The book is a little monster, the text its mask. It will fit into your pocket, the deeper the bigger, where economy is a hole in one’s pocket. The tiny book is in. The small venue. Intimate. Indeterminate intimacy. Fernando’s imperative.
“…one has to jump straight into the story; even if doing so seems like we are merely leaping from one tale into another, feels like we are doing less than nothing. After all, we should recall Slavoj’s lesson that the classic scene in horror movies is the moment when the monster takes off its mask, only to reveal that under the mask lies exactly the same face.”
54, S/Z Jeremy Fernando: A European Manifesto Slavoj Zizek, 2022, Delere Press.
To unmask the text is the work of Theory, influenced by algorithms developed in the Social Sciences, which replaced Freud. “What is to be done?”
One might begin, could certainly do worse, by reading Jeremy Fernando’s latest little monster, S/Z, a McLuhanesque mosaic that follows (explicates, explores, examines, includes) Slavoj Zizek’s A European Manifesto (first published in an abridged version in French as Mon manifeste europeen in Le Monde on 13 May 2021):
“My thesis is that precisely now, when Europe is in decline and the attacks on its legacy are at their strongest, one should decide FOR Europe. The predominant target of these attacks is not Europe’s racist etc. legacy but the emancipatory potential that is unique to Europe: secular modernity, Enlightenment, human rights and freedoms, social solidarity and justice, feminism … The reason we should stick to the name “Europe” is not only because good features prevail over bad; the main reason is that European legacy provides the best critical instruments to analyze what went wrong in Europe. Are those who oppose ‘Eurocentrism’ aware that the very terms they use in their critique are part of European legacy?”
We are at the intersection of Zizek and Fernando, which is to say, there are no streets and no intersection. There is a path that runs (meanders, zigzags, convolutes) like a clear stream over profound stones through a part of the woods we may have never been before. We pass the huts of Badiou, Barthes, Derrida, Dufourmantelle, Kierkegaard, Cixous, Baudrillard, and others –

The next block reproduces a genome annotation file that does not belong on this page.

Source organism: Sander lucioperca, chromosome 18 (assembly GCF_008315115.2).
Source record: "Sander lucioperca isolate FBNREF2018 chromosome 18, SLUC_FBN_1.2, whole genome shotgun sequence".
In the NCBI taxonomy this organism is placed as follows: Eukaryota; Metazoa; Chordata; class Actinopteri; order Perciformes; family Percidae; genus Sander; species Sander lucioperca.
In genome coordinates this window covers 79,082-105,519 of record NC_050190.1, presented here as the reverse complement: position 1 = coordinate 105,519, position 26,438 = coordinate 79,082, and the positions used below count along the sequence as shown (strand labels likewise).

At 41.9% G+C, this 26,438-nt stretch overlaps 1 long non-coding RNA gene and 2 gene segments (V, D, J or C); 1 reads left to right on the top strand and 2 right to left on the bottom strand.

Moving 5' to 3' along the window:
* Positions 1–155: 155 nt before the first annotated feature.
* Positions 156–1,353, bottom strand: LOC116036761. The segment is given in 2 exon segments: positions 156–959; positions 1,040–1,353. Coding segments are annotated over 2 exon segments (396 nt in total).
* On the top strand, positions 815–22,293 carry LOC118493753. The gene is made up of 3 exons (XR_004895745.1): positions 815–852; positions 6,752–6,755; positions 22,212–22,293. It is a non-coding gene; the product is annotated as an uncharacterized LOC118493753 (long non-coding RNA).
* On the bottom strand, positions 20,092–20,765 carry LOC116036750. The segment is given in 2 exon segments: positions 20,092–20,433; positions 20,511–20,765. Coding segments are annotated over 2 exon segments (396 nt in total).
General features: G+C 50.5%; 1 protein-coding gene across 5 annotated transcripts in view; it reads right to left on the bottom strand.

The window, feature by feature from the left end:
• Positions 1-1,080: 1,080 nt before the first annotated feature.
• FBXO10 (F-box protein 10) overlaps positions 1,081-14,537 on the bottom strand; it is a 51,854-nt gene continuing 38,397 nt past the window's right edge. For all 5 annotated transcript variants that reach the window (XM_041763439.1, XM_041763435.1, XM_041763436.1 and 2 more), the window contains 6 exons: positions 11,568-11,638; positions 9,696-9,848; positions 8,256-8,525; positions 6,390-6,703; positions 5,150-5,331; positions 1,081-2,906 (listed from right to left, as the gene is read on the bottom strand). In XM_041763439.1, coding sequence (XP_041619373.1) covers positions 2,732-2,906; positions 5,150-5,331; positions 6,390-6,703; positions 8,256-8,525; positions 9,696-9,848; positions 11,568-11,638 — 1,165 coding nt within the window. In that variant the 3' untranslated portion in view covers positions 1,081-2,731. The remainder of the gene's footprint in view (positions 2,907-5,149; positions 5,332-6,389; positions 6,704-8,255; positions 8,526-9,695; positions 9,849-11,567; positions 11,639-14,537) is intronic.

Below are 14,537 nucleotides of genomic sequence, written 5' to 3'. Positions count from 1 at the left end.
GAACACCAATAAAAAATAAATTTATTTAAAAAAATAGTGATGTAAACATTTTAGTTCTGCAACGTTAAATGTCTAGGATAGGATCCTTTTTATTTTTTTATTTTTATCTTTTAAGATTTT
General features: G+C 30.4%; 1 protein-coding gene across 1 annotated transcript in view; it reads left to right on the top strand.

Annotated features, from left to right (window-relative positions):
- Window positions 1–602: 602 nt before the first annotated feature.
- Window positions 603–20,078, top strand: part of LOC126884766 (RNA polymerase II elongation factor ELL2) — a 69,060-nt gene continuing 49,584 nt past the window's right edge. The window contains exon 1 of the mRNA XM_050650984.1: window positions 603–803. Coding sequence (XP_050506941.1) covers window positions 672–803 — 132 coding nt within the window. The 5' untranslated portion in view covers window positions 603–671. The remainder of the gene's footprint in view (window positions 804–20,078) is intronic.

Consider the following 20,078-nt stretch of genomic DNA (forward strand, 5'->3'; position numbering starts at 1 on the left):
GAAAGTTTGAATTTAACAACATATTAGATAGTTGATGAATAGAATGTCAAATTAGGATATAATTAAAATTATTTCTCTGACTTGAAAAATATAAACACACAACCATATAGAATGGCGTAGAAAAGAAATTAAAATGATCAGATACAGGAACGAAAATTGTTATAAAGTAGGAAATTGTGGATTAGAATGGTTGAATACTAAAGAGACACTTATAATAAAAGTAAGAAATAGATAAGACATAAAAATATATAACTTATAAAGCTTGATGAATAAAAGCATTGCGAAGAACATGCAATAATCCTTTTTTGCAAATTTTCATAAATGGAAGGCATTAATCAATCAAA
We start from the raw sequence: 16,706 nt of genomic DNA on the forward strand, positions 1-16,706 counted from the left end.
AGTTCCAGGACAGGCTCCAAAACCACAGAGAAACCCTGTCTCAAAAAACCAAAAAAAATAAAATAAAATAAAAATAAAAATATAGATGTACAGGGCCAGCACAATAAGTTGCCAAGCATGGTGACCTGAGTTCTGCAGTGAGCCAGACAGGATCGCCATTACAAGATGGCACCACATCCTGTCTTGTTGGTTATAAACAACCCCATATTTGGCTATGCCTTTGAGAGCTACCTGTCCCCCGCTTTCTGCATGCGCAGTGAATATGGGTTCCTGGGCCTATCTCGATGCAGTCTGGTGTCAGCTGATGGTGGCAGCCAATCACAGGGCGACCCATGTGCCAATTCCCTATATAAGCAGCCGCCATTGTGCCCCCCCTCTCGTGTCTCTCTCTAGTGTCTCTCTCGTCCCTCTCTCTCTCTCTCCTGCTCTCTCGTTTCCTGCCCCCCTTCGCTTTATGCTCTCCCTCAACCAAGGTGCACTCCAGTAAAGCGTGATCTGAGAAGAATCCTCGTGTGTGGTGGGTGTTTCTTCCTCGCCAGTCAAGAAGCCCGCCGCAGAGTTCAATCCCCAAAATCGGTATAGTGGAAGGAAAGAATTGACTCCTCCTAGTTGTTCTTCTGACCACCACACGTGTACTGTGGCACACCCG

“And by doing so, calls for a reading (lit) that is aware of itself as
reading, that – by foregrounding its form, its making – quite possibly undoes itself as one is reading, is potentially under erasure (sous rature) while being read” (strikeouts added).
This is what we do: Reading (23 to 42); Writing (43 to 55); Fainting in Coils (57 to 73).
“Which is not the standard call for multiculturalism – for that still maintains the notion of a single Europe, of a Europe in which many different kinds and types of peoples have to fit themselves into – but a more radical one that attends to Europe itself, that reads what it might be to be European. Bringing with it echoes of wideness, broadness (eurys), certainly encompassing many, but also a matter of seeing, of the eye (ops): of one that sees in the light of the setting sun.”
Thus we arrive back to McLuhan, who explains the effects of technology on the sensorium, who might prefer going back to a time when, before the printing press, men were men and boats were boats (appropriated from another Mc in “One Flew Over the Cuckoo’s Nest”).
We take what we need, when and where we find it. We are building a map not out of the woods, but further in,
“Where, a true disruption comes through reading the notion that we are dealing with – responding to it, conversing with it, turning-with (versare) it, quite possibly occasionally turning it against (versus) itself, but never severing it, tearing it completely from its boundaries, its form. Thus, transforming it in a manner in which it is both recognisable, not-beyond, but also pushing it a step-beyond at exactly the same time.”
Any number of syllabi might be created from this short Delere Press text (81 pages). Such is the depth of the footnotes. As an example, possibly my favorite:
“This line was uttered in a conversation about literature and reading – probably at a bar – with my old friend, Neil Murphy, in June 2006. During the course of the evening, Neil also reminded me that, << reading literature with your head is always a mistake >>.
To find out (discover, uncover, read, listen, study, research, join the conversation), what Neil Murphy “uttered,” Dear Reader, please, you won’t regret it, get the Delere Press book: ISBN 978-981-18-1987-2
S/Ž | A EUROPEAN MANIFESTO .
Joe Linker blogs at The Coming of the Toads. Republished here thanks to CC. Cartoon by Linker.